The Dead Eye and the Deep Blue Sea is a 256-page hardcover, in full color, published by Seven Stories Press. To learn more about Vannak Anan Prum, and purchase his art, visit him here.
Review: TRUMP by Ted Rall
TRUMP is an informative guide on Donald Trump presented in a comics format by Ted Rall, published by Seven Stories Press. It is not a satire, nor is it a bombastic attack on Mr. Trump. In fact, if you were only to read a brief passage here or there, you might even warm up a bit to the human being that is Donald J. Trump. Yes, of course, this is a human being we’re talking about. To his credit, Trump has provided quite a reality check to what has usually been a rather rote and bloodless presidential campaign process. Well, the powers that be would much prefer it to work that way. But there’s always room for some sort of change. The last hopeful sign of it was the rise of Barack Obama. This time around, some would have you believe that the winds of change are for Trump. With Ted Rall’s compact and concise guide, you might pick up on a number of facts that have gotten lost in the whirlwind.
When one sings a high note, it is essential to leave room for the climb up. And so it is with Rall’s rendition of events. Rall has had a glorious career in comics leaning hard left or involving highly-charged pieces railing against the status quo. But, through it all, I believe Ted Rall has always had something interesting to say. I’ve had the pleasure to review two of his recent books, also with Seven Stories Press: a bio of Edward Snowden; and a bio on Bernie Sanders. SNOWDEN paved the way for some of Rall’s best work. The format of crisp chapters that hit the main points to each topic leads to greater clarity and seems to foster a well-balanced approach.
Trump, a pacifist? Not so much.
Of course, Rall wouldn’t be Rall without some provocation. In the case of TRUMP, Rall is playing fair where he can. Sure, Trump has proven to be a good guy in regards to his own family. Yes, Trump has made the establishment cringe in much needed ways. Who else but Trump would dare to so pointedly criticize the U.S. invasion of Iraq? Well, no Republican dared to cross the Bush dynasty in the way Trump did. Like it or not, that rebuke of the war in Iraq was nothing less than brilliant. However, Rall, while giving Trump some credit, is also building a case that a Trump administration would be fascist. In fact, Rall brings up a comparison to Hitler a number of times.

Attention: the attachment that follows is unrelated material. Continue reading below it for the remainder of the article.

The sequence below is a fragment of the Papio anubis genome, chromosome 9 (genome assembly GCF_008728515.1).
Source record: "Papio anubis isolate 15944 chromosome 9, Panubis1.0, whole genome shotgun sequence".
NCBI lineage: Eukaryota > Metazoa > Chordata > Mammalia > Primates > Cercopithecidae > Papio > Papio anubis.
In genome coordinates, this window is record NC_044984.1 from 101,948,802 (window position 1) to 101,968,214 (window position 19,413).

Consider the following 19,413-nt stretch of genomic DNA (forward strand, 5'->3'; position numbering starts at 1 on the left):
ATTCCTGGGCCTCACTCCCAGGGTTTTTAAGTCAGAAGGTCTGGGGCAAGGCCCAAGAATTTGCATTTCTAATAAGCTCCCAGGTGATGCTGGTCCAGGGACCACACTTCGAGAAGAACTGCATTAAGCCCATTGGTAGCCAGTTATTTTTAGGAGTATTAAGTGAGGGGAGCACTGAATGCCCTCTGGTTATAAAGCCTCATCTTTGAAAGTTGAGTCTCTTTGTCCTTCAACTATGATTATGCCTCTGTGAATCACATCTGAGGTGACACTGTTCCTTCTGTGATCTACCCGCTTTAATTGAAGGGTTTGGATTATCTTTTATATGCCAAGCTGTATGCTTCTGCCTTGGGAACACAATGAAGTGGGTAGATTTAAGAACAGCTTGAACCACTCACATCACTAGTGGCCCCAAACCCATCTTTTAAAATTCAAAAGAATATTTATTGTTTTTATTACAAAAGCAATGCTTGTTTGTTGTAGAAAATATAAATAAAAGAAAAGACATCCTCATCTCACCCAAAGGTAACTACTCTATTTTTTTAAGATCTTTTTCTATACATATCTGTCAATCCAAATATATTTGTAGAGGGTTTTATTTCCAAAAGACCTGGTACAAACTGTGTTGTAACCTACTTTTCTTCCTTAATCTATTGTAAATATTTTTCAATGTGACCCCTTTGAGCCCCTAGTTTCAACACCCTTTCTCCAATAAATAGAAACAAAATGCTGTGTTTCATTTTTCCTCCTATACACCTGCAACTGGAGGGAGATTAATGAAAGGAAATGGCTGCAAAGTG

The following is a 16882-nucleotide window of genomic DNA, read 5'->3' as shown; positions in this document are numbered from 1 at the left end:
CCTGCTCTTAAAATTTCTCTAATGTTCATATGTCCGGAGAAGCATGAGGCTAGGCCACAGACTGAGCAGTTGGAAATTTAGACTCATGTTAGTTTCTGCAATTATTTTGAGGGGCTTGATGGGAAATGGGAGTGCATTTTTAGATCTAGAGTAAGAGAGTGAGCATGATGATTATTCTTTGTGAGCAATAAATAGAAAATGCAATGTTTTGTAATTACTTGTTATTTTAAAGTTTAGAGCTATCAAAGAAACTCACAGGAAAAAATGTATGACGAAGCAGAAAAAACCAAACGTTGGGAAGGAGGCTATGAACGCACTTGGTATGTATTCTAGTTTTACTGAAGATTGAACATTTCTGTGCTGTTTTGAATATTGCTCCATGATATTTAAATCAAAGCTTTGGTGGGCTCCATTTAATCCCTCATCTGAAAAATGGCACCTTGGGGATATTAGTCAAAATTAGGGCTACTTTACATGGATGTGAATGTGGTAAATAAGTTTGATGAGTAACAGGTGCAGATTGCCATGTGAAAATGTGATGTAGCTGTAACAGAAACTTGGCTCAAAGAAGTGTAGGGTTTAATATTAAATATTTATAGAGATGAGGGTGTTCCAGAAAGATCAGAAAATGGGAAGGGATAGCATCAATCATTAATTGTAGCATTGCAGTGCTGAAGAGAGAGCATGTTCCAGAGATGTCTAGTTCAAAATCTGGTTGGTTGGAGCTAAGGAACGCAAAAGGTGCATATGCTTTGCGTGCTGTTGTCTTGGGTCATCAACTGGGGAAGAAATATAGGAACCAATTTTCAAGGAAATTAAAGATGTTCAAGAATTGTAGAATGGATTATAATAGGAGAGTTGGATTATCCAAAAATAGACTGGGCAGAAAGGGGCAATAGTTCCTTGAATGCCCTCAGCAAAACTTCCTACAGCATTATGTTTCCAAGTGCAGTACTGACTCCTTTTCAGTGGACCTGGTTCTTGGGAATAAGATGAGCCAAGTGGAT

What makes Rall’s argument work is that he thoughtfully and logically presents the facts. Ironically, as it were, Rall does agree with Trump that America, overall, has been in decline these last forty years or so. But Trump is only exploiting a vulnerability. He heavily relies on his charisma and empty slogans. He blames races of people for America’s problems. And, while he was against the war in Iraq, he shows no qualms about “bombing the hell out of ISIS.” Rall refers back to, Robert Paxton, a history professor he studied under at Columbia. Paxton wrote the definitive, “The Anatomy of Fascism.” Of Trump, Paxton says, “He’s very spontaneous. He has a genius for sensing the mood of a crowd and I think to some degree Hitler and Mussolini had those qualities also. I do not think he’s learned this from a book.”
When the U.S. government could have saved Main Street, it sided instead with Wall Street.
Or is it possible that much, if not all, of what Trump has said and promised on the campaign trail is a bunch of blustery hooey? Rall’s book came out in time to tap into the recurring theme about Trump supporters: They are willing to overlook his offensive statements and take it with a grain of salt. The overriding goal for them is change. Let Trump be Trump and let him give an upturned middle finger to the political elite. It’s a fairly sophisticated stance coming from what most of the media is willing to dismiss as a steaming pile of racist buffoons.
Trump has been Professor Harold Hill to America’s vulnerable River City. Like that masterful Pied Piper, Trump has ingratiated himself with a larger-than-life persona only to come up woefully short on any of his outrageous promises. Trump has inspired Ted Rall to write this book about him and make a case for him being a fascist! But, alas, Trump may prove to be the most empty suit of them all.
TRUMP is a 192-page trade paperback in full color. For more details, visit Seven Stories Press right here.
Filed under Barack Obama, Comics, Donald Trump, Great Recession, Hillary Clinton, Political Cartoons, politics, Seven Stories Press
Tagged as Adolf Hitler, American Politics, Barack Obama, Commentary, Donald Trump, Economics, Entertainment, Fascism, graphic novels, Great Recession, Hillary Clinton, Media, Politcs, Pop Culture, Publishing, Seven Stories Press